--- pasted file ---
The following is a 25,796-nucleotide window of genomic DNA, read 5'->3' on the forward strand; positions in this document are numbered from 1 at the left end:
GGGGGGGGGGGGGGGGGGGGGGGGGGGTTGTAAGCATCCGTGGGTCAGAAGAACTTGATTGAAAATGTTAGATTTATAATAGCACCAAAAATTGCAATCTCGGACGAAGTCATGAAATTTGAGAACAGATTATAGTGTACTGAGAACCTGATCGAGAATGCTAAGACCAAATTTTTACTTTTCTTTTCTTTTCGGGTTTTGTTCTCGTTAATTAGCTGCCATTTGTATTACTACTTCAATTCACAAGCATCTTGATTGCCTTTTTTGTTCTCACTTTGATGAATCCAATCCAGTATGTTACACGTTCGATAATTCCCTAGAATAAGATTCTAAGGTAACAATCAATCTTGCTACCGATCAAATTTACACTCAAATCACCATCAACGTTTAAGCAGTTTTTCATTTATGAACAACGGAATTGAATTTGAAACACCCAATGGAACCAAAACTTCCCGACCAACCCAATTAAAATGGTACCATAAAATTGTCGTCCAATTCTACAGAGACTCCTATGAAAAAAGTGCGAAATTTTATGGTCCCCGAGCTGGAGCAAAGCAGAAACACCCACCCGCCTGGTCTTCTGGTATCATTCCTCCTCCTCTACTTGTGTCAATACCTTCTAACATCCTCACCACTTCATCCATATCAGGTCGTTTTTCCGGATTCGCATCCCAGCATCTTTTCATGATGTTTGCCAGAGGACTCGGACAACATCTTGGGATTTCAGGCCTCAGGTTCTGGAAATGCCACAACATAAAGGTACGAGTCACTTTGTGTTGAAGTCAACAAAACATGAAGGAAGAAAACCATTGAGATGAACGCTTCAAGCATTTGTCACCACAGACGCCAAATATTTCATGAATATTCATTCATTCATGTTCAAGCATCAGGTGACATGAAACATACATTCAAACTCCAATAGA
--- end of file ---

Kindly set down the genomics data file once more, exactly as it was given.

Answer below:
The following is a 25,796-nucleotide window of genomic DNA, read 5'->3' on the forward strand; positions in this document are numbered from 1 at the left end:
GGGGGGGGGGGGGGGGGGGGGGGGGGGTTGTAAGCATCCGTGGGTCAGAAGAACTTGATTGAAAATGTTAGATTTATAATAGCACCAAAAATTGCAATCTCGGACGAAGTCATGAAATTTGAGAACAGATTATAGTGTACTGAGAACCTGATCGAGAATGCTAAGACCAAATTTTTACTTTTCTTTTCTTTTCGGGTTTTGTTCTCGTTAATTAGCTGCCATTTGTATTACTACTTCAATTCACAAGCATCTTGATTGCCTTTTTTGTTCTCACTTTGATGAATCCAATCCAGTATGTTACACGTTCGATAATTCCCTAGAATAAGATTCTAAGGTAACAATCAATCTTGCTACCGATCAAATTTACACTCAAATCACCATCAACGTTTAAGCAGTTTTTCATTTATGAACAACGGAATTGAATTTGAAACACCCAATGGAACCAAAACTTCCCGACCAACCCAATTAAAATGGTACCATAAAATTGTCGTCCAATTCTACAGAGACTCCTATGAAAAAAGTGCGAAATTTTATGGTCCCCGAGCTGGAGCAAAGCAGAAACACCCACCCGCCTGGTCTTCTGGTATCATTCCTCCTCCTCTACTTGTGTCAATACCTTCTAACATCCTCACCACTTCATCCATATCAGGTCGTTTTTCCGGATTCGCATCCCAGCATCTTTTCATGATGTTTGCCAGAGGACTCGGACAACATCTTGGGATTTCAGGCCTCAGGTTCTGGAAATGCCACAACATAAAGGTACGAGTCACTTTGTGTTGAAGTCAACAAAACATGAAGGAAGAAAACCATTGAGATGAACGCTTCAAGCATTTGTCACCACAGACGCCAAATATTTCATGAATATTCATTCATTCATGTTCAAGCATCAGGTGACATGAAACATACATTCAAACTCCAATAGA